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Original article URL: http://bridgemi.com/2012/03/loose-rules-allow-lobbyists-to-fatten-lawmakers/

Public sector

Loose rules allow lobbyists to fatten lawmakers

When it comes to ethics guidelines, or ordering off the menu, the Michigan Legislature has long set a low bar for itself.

Other states bar lobbyists from buying meals and drinks for lawmakers. Others set limits on how much food and beverage a lawmaker can accept from a lobbyist in a single setting — $50 in Louisiana, for example. Or they have limits on an annual basis — $75 in Ohio.

Michigan sets no hard guidelines for lawmakers to follow and imposes no limits — just  reporting thresholds — on how much food and beverage lobbyists can provide.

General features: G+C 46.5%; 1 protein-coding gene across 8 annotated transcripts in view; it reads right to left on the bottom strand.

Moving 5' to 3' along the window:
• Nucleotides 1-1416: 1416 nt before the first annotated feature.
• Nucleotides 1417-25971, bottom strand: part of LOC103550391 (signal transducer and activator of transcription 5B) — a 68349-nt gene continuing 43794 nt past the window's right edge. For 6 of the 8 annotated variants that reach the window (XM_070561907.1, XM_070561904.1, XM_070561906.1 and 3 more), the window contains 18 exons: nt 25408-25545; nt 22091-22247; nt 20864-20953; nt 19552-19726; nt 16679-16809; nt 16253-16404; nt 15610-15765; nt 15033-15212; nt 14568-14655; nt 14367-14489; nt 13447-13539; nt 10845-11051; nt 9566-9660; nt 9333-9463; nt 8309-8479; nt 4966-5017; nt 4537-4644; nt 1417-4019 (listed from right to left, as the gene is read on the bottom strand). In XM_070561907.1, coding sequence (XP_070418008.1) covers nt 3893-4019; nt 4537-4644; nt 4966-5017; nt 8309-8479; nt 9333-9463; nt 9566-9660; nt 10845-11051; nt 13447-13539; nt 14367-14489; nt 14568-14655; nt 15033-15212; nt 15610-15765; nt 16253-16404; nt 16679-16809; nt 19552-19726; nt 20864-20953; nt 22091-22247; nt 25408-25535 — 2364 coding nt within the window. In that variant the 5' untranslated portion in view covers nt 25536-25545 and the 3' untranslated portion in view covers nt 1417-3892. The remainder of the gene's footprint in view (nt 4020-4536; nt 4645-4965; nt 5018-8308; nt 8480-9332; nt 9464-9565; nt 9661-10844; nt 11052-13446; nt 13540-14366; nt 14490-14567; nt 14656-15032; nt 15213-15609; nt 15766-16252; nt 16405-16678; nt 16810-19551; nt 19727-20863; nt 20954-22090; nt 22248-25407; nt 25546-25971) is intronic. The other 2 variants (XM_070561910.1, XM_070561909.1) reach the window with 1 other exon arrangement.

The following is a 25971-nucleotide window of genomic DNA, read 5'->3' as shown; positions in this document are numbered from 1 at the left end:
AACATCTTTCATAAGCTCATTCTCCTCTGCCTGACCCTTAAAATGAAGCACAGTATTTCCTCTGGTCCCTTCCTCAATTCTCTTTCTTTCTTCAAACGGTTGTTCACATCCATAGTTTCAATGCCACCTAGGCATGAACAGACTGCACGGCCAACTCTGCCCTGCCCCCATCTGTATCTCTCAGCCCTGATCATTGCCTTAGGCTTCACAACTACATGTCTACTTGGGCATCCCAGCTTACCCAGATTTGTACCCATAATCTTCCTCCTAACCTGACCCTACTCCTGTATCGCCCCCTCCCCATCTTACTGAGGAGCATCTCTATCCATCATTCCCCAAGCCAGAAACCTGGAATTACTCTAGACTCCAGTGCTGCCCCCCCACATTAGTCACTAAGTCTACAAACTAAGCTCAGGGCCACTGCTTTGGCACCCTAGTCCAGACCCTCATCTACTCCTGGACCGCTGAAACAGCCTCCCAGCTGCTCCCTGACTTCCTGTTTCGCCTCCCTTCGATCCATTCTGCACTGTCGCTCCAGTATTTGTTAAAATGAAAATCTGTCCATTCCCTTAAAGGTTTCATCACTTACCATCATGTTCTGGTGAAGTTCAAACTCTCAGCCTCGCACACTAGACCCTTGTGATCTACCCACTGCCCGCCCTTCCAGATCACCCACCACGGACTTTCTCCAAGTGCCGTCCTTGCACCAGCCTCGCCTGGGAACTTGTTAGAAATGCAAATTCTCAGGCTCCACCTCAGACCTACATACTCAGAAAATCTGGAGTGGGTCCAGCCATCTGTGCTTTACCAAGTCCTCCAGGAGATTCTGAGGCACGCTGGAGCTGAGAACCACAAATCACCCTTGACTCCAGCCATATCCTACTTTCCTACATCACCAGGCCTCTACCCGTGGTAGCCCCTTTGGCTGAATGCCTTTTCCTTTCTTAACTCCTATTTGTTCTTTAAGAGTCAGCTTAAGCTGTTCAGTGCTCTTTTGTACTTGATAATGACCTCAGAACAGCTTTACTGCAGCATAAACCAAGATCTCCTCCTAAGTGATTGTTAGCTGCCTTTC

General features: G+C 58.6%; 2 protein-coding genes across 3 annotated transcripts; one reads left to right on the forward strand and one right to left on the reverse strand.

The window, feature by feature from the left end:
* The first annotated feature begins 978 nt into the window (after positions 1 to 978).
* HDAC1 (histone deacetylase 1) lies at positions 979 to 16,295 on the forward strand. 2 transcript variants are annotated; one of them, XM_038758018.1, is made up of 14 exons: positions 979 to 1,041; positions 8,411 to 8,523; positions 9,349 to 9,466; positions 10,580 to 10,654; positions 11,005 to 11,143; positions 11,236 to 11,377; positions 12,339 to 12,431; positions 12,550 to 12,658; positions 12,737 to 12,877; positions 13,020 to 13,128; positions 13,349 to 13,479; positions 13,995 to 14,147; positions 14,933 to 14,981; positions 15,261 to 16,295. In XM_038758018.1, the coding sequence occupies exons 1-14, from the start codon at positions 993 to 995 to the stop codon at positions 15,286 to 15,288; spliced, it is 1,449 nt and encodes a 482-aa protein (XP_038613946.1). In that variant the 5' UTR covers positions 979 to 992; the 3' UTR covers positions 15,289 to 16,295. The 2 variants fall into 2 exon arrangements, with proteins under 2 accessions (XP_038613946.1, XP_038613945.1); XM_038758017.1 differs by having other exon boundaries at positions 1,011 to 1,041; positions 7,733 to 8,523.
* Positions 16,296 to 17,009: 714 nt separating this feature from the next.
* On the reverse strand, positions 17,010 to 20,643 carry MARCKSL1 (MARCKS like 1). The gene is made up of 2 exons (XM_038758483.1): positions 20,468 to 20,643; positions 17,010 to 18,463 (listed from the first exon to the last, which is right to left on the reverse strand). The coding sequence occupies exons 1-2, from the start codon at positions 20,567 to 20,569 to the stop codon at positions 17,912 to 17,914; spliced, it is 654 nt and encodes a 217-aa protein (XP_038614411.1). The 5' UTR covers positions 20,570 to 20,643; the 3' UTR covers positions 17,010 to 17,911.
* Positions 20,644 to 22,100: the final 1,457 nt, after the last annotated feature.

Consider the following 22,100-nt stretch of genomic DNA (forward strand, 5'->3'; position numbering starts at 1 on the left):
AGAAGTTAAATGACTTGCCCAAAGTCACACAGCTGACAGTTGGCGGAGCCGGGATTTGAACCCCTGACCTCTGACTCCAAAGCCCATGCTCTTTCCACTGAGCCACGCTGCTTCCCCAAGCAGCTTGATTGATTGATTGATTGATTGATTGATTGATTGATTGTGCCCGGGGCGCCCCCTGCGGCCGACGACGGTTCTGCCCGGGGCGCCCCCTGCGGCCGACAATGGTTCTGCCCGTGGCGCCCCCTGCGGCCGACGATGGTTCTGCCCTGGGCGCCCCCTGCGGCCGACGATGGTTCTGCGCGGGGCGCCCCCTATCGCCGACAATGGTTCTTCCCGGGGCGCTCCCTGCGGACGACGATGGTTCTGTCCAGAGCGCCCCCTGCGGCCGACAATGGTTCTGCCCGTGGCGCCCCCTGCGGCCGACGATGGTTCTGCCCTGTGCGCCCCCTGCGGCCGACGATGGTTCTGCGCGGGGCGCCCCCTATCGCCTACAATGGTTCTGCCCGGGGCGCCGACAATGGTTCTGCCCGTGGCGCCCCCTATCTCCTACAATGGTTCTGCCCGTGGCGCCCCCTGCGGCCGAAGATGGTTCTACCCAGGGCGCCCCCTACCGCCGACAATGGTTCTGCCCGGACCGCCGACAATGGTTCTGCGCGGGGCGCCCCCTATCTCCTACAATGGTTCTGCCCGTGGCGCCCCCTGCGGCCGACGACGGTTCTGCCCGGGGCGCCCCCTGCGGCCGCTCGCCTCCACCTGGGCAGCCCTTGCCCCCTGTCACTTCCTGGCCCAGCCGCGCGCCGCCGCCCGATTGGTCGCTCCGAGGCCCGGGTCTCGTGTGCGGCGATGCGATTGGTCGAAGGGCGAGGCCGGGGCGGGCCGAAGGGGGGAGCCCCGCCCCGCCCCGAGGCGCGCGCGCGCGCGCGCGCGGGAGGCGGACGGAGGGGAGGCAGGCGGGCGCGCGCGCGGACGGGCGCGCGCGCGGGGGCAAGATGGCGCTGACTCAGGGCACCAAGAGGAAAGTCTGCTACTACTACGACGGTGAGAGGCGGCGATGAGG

Legislators in Michigan, moreover, enjoy one of the more handsome expense benefits in the nation: $900 a month, $10,800 year. Every current member of the House and Senate takes the benefit, no matter that most members commute daily to Lansing for session.

It’s not as though they need the cash, given the free flow of nourishment and libation that is as routine in Lansing as it is unregulated. The Michigan Department of State reports that registered lobbyists spent $776,670.56 on food and beverage in 2011, more than double the $302,276.96 reported in 2001 in raw, non-inflation-adjusted figures.

For a point of contrast to Michigan’s legislative cornucopia, take South Carolina:

“A lobbyist or a person acting on behalf of a lobbyist shall not offer, solicit, facilitate, or provide to or on behalf of any member of the General Assembly, the Governor, the Lieutenant Governor, any other statewide constitutional officer, any public official of any state agency who engaged in covered agency actions, or any of their employees any of the following: